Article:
Measuring 159mm long and 98mm high, it’s only 26mm at its absolute post-Christmas Dinner fattest. For reference, it’s probably roughly the same size of your hand in slap mode (i.e. all of your fingers together). It’s actually significantly smaller than the game controller that comes provided with the £190 pack.
Design wise it’s all polygons and straight lines, lying somewhere between Tron and Horizon: Zero Dawn (by way of NES-era terrifying Andross). Which is a long-winded way of saying that it looks pretty damn cool but in a way that feels like it’s trying slightly too hard, like that kid in school who obviously wants to be noticed but kicks off if you say or do anything — LIKE WHAT EVEN WAS YOUR DEAL, SHARON?
The game controller has a similar aesthetic, so while it looks pretty cool it’s not exactly comfortable. In fact, the game controller is the weakest aspect of the package here (which, if anything, is a good thing as it’s also the least consequential). It feels slightly too light, lacking the reassuring heft of dedicated game console controllers, with long analogue sticks that feel overly loose. The triggers too are both slightly too big and don’t feel tight enough, with a D-pad and central face buttons that are tiny and easy to miss.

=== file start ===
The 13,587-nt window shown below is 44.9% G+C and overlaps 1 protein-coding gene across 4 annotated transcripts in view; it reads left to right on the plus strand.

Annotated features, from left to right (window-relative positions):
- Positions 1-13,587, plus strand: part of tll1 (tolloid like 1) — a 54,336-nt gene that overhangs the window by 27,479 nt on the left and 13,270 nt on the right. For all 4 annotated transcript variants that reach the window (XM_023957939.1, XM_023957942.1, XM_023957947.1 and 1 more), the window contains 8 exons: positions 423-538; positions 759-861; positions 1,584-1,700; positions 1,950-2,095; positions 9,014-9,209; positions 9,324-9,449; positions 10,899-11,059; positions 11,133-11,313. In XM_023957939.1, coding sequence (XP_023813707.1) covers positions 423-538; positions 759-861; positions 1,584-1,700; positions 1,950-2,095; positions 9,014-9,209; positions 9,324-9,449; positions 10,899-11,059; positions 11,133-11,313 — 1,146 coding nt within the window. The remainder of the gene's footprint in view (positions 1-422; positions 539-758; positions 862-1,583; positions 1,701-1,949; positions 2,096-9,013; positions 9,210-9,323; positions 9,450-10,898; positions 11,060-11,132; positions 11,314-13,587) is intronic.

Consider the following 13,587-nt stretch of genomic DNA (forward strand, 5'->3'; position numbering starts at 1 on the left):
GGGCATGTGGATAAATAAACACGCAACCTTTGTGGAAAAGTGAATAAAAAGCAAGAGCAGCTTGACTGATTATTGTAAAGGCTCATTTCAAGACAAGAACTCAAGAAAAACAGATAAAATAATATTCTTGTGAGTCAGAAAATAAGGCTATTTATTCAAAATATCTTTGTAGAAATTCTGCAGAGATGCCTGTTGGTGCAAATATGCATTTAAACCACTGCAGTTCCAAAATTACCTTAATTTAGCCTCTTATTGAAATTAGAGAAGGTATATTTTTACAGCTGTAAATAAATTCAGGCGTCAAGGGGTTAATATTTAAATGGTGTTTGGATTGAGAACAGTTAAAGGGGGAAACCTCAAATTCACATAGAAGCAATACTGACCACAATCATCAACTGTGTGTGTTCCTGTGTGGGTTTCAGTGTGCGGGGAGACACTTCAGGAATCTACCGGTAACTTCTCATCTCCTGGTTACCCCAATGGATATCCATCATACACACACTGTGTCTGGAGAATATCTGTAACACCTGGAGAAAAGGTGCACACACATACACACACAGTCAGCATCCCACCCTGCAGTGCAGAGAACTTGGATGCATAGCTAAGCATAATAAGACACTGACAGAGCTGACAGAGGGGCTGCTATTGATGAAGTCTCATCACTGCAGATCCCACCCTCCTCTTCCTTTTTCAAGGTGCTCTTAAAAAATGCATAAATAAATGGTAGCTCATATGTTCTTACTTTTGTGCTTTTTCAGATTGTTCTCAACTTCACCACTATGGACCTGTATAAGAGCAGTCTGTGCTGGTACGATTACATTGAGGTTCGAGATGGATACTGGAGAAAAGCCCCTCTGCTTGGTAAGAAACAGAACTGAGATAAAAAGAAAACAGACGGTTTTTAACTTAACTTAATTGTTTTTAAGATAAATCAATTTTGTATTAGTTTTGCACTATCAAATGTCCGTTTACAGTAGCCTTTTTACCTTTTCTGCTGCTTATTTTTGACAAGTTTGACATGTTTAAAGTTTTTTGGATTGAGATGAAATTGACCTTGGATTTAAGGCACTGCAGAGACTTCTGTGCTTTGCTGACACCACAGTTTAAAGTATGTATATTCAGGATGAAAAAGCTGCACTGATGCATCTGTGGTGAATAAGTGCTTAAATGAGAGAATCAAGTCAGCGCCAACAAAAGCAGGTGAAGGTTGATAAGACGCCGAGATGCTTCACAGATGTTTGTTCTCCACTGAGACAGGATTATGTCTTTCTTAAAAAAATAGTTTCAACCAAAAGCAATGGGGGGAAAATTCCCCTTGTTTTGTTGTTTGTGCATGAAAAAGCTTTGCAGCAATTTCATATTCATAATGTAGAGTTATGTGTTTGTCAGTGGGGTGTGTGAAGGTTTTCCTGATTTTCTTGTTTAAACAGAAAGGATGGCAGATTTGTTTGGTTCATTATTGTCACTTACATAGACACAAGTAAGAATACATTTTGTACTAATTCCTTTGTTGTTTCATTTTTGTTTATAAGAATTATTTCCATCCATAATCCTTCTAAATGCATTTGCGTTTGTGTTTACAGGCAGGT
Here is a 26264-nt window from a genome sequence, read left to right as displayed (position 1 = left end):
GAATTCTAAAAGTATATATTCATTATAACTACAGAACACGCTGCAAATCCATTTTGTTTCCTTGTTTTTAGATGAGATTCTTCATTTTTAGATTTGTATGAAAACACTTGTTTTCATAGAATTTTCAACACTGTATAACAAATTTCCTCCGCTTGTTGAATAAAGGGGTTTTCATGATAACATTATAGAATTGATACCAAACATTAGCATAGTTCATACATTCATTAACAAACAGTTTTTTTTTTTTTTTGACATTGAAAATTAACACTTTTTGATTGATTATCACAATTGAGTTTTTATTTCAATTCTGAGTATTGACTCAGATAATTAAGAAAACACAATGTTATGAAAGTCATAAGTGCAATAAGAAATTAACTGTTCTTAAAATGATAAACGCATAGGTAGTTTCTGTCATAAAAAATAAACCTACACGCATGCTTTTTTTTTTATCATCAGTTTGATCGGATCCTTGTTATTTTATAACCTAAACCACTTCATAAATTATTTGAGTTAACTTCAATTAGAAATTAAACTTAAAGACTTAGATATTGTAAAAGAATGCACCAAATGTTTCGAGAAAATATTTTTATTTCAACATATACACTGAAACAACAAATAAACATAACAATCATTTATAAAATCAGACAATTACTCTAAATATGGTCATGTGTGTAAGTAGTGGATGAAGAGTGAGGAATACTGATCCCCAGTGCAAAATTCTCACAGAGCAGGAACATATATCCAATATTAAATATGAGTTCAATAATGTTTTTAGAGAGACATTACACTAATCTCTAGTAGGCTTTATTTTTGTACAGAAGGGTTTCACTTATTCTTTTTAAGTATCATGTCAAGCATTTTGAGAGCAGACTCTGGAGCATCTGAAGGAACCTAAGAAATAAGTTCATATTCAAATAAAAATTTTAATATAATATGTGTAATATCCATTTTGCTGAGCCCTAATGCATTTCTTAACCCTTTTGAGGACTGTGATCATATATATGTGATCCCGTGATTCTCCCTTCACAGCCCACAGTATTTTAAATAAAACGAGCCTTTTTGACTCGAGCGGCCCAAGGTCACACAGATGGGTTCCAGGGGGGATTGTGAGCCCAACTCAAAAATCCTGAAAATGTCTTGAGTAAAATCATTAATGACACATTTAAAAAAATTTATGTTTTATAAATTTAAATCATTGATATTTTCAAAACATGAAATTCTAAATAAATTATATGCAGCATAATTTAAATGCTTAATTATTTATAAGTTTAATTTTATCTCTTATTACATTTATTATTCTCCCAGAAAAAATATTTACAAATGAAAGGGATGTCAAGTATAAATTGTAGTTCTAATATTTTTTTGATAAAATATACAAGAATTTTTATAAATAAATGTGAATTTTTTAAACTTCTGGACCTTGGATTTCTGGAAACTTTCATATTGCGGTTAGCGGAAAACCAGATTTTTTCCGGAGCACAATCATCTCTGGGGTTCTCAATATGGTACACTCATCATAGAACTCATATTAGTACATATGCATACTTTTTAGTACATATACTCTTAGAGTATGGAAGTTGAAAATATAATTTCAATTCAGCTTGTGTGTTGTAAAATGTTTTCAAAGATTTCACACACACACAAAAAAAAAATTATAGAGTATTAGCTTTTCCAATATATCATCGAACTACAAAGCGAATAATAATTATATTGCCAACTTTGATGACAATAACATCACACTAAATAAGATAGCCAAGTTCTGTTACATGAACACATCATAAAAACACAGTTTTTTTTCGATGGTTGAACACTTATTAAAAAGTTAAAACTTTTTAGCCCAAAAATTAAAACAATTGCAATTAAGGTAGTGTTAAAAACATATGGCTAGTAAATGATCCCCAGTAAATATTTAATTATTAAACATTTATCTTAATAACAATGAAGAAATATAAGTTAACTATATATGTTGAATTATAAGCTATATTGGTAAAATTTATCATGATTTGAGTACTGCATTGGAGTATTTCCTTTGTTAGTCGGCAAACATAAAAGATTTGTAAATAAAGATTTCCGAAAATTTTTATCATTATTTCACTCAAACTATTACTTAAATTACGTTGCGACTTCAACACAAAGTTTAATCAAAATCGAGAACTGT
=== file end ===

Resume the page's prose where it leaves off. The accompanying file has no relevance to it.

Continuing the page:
Ultimately however, this doesn’t hugely matter as if you’re looking to use the Shield for high-end game streaming, you most likely have a game controller of choice anyway and syncing your Playstation and Xbox controllers to the Shield is a quick and painless process.
The Shield Remote is pretty sleek piece of kit though, sitting comfortably in your hand with a minimalist approach to face buttons to help navigate the Shield’s menus. It also has a voice control button which, like literally everything else that’s tried offering parallel voice and button control (looking at you Kinect! RIP… I guess), is a neat gimmick but ultimately less convenient than pressing a thing to do a thing.
The solution to all your problems?
Quite how much use you’re likely to get out of the Nvidia Shield entirely depends on your current gear and what you’d be looking to achieve. For each of its many (many) applications it’s undeniably one of the best pieces of kit on the market… however, there’s a fair chance that whatever you’d be looking to use it for is already covered by something else in your home set-up. Namely: a decent Smart TV.